Orleans Parish School Board sues Einstein Charter Schools in busing dispute

Tuesday, 05 December 2017, 06:41:28 AM. The Orleans Parish School Board has sued Einstein Charter Schools, arguing that the charter group is violating the school district's policy by refusing to provide busing for elementary school students.

The Orleans Parish School Board has sued Einstein Charter Schools, arguing that the charter group is violating the school district's policy by refusing to provide busing for elementary school students.

Einstein officials contend that they do provide free transportation by giving students tokens to ride city buses to and from school.

The two sides agreed in October to mediate the disagreement, but Einstein officials have said they can’t meet until January, according to the OPSB’s lawsuit. The school district can’t wait that long, “while Einstein’s students continue to be deprived of the transportation services to which they are entitled,” OPSB attorney Sharonda Williams wrote in the complaint.

Einstein CEO Shawn Toranto said in a statement last week she was “extremely disappointed” by the district’s decision to file a lawsuit. The school district, she said, refuses to specify “exactly what it believes Einstein is to provide in the way of transportation to comply with OPSB’s interpretation of the law and the (charter group's) operating agreement.”

The school district wants a judge to order Einstein to provide free transportation as required by state education policy and to declare that the charter group has breached its contract. 

School district leaders learned in August that Einstein does not bus its youngest students to and from three of its four schools: Einstein Charter School Village de l’Est, Einstein Charter Sherwood Forest and Einstein Middle School.

The charter contracts and district policy require free transportation for students in sixth grade and younger who live more than a mile from school. 

Einstein argues it meets the requirements of that policy by providing tokens to students and to their guardians if they would like to accompany the children.

Transportation was a condition of Einstein’s charter renewals last year.

When the two sides were negotiating those agreements, Einstein said it planned to rely on public buses to fulfill the transportation requirement, the lawsuit says.

The school district said that wasn’t good enough. Einstein agreed to follow the transportation policy, laid out in Board of Elementary and Secondary Education’s Bulletin 119, now at the center of their disagreement.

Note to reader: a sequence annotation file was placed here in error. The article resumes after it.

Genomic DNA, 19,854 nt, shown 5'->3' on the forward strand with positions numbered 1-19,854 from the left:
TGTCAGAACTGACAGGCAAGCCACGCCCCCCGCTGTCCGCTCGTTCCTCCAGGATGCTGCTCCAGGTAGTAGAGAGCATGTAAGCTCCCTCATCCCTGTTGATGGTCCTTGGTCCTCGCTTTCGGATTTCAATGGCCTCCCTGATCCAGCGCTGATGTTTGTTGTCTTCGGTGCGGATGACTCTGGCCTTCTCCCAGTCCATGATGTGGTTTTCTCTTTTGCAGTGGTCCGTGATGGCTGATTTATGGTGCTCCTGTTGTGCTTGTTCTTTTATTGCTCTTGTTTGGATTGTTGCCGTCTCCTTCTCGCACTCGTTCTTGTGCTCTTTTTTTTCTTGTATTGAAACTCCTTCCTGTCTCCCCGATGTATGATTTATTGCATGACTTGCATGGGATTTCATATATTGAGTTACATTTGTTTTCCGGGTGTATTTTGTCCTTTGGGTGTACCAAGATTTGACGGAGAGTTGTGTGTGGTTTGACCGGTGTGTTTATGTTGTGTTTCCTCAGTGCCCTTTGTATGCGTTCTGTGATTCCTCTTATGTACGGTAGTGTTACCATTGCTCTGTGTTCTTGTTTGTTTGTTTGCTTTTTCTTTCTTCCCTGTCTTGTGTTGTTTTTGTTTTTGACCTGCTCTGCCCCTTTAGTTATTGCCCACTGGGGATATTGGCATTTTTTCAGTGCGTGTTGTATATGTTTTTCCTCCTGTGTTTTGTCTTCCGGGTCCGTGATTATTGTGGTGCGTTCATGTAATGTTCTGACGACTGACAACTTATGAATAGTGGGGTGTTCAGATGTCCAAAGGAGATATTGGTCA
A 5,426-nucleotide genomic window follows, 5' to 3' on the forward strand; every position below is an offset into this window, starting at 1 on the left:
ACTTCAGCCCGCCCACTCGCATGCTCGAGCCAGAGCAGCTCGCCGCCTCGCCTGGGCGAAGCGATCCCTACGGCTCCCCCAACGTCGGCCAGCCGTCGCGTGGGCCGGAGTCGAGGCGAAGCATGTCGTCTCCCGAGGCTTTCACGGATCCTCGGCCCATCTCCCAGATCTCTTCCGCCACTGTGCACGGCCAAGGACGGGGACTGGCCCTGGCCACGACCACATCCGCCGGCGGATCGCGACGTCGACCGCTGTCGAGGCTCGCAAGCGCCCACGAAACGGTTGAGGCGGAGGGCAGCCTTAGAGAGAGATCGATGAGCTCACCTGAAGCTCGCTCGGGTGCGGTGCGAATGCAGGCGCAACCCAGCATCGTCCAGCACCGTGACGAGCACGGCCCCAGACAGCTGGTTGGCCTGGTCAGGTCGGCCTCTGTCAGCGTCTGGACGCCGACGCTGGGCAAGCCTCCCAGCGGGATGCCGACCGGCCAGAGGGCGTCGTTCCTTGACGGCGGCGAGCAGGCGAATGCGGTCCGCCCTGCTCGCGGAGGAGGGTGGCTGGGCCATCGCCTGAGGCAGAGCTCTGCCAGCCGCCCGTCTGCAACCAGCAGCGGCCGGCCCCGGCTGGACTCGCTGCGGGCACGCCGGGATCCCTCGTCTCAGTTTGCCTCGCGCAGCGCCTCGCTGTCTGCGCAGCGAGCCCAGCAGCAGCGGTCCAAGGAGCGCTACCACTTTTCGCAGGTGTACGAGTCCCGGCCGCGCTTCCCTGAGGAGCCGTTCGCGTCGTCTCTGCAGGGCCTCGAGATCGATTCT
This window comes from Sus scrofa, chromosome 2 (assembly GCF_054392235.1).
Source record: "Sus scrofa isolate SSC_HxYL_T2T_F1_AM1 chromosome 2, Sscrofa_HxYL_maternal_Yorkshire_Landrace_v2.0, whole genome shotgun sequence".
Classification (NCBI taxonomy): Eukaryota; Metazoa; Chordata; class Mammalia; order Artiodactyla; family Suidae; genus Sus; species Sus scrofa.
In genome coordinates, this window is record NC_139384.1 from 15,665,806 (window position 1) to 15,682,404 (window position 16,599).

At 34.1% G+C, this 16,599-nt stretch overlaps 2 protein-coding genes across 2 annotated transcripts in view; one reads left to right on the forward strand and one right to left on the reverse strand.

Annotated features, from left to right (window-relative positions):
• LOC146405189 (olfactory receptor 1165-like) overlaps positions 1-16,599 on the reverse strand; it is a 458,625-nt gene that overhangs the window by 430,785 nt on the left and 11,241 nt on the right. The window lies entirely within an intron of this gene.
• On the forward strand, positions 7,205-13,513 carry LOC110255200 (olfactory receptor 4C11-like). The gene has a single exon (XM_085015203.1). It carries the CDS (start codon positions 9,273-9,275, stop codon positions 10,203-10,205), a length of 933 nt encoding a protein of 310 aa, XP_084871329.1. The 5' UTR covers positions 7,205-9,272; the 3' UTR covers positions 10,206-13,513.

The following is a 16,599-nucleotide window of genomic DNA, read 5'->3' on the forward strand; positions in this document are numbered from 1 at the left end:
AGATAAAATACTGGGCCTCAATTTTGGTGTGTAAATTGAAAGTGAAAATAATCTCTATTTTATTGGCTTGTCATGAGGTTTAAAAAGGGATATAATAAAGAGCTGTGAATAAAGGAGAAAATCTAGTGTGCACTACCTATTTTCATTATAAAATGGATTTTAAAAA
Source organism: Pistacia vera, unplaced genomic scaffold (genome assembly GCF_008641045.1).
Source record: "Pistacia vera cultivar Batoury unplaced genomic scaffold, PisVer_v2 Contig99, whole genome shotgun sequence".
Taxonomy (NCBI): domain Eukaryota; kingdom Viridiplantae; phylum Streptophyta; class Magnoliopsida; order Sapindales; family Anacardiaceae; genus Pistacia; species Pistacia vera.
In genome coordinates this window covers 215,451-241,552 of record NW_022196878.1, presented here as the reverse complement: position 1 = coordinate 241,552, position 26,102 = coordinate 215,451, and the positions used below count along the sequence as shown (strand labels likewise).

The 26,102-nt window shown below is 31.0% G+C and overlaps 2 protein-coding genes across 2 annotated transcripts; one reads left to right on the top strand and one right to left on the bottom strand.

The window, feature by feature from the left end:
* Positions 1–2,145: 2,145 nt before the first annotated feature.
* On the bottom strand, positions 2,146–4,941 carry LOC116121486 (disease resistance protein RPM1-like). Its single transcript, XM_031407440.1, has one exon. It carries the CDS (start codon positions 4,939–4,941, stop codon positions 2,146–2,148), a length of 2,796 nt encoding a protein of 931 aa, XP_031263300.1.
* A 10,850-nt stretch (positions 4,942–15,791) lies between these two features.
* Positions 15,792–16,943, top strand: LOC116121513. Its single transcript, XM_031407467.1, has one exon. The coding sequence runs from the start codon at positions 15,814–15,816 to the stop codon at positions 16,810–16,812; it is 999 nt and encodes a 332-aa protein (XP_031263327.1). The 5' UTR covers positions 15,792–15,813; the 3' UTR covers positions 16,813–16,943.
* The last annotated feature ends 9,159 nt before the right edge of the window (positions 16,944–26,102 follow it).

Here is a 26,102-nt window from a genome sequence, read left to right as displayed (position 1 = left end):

The school district issued a formal warning in September and ordered Einstein to start busing by December. That hasn’t happened.

Einstein’s CEO and its lawyer did not return requests for comment.

At an October meeting of an Orleans Parish School Board committee, district staff said the two sides would mediate the issue.

Board member Ben Kleban said the school district should “take this as far as we need to take it to make sure that Einstein honors the nature of our agreement and delivers the services that these kids deserve.” Several members of the public also spoke in favor of providing busing. 

“It’s my understanding that there are parents going to Einstein schools that have been bullied and threatened to sign petitions to give up their right,” Kleban said. “The level of behavior … is egregious.”

Einstein routinely generates a surplus, he said. “That is the money they should have spent on buses.”

Einstein’s bus token policy would have been fine when it first opened in 2006. But in 2015, the OPSB started to require its open-enrollment charters, like Einstein, to provide transportation to their youngest students.

Charters overseen by the Recovery School District already were required to do so. Selective-admission schools overseen by the OPSB are not required to provide transportation.

In 2013, Einstein took over a failing RSD charter, Intercultural Charter School. As part of the takeover, Einstein was given a grant to provide transportation to Intercultural students who stayed after the takeover.

Nikisha Bartholomew’s three children made the switch. She said her children were bused for the first two years after the takeover.

“I was under the impression it would stay that way, and it didn’t,” she said. “In the spring of 2015, they sent a letter home saying, ‘We’re not doing buses anymore.’ ”

Instead, she was offered tokens for public transit.

Bartholomew said she was offered extra tokens so she could ride with her young children. But her work schedule wouldn’t allow her to ride the bus four times a day to escort them to and from school, she said.

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